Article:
Daytime television features a range of programming depending on time of day.
Morning hours are usually devoted to news, both local and national, followed by more news, with frequent weather and traffic reports. Many of these programs use a “magazine” format, with features on social issues, lifestyle, and community concerns, usually with a light and breezy tone. A cooking demonstration or a feature on schoolchildren may be interspersed with news items and in-studio interviews.
Although the late morning and early afternoon will feature a game show or two, the kings of the early afternoon are the daily dramatic serials. These are called “soap operas” (or “the soaps”) because of the preponderance of commercials for household and cleaning products. A few have been on the air for many decades, and they have extremely loyal fan bases. Soap operas brim over with drama: murders, trials, abortions, treachery, mistaken identity, strange diseases and everything else horrible that can possibly happen to a group of human beings. It is wrong to say they can be addictive. They are addictive. They might not be realistic depictions of everyday American life, but they certainly reflect hopes, dreams, worries and fears.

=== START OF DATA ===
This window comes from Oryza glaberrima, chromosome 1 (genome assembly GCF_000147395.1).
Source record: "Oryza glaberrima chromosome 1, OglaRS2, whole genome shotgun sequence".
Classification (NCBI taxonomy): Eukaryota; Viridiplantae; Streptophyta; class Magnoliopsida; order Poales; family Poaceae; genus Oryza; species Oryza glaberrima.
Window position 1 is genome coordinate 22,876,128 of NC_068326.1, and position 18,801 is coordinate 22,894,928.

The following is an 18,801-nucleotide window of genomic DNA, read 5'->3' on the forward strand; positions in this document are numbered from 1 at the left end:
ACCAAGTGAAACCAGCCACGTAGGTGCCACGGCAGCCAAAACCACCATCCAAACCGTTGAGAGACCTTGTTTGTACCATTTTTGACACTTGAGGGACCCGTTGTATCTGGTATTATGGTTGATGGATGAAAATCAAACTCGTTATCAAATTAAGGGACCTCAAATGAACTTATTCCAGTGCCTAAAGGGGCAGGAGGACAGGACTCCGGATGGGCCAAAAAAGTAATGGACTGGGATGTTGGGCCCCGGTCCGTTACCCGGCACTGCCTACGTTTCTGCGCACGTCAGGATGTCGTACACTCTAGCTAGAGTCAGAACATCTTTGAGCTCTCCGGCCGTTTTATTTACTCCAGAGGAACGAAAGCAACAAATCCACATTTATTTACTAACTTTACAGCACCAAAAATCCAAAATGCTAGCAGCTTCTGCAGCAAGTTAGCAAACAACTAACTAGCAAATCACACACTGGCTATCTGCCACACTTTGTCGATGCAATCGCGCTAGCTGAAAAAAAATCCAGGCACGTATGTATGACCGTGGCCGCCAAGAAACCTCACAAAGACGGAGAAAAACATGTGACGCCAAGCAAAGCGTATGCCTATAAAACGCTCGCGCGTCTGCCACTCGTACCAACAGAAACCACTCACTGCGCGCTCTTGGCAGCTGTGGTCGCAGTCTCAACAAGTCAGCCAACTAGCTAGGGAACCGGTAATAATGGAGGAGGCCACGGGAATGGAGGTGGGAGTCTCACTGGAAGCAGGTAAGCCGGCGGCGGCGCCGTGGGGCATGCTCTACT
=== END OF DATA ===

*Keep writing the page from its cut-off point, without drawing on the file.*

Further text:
Once the soaps finish, later afternoon television revolves around the audience participation program. Guided by a dynamic host, like Dr. Phil or Oprah Winfrey, these programs feature a panel of people with some strange problem that the audience can comment on, like nephews of alcoholic uncles or people born with twelve fingers. Sometimes you will see screaming, shouting, even violence on these programs, which have begun to be broadcast at all hours.
As afternoon fades into the commuting and pre-dinner hour, the programming goes full circle, with more news, weather, and traffic, sometimes lasting several hours.
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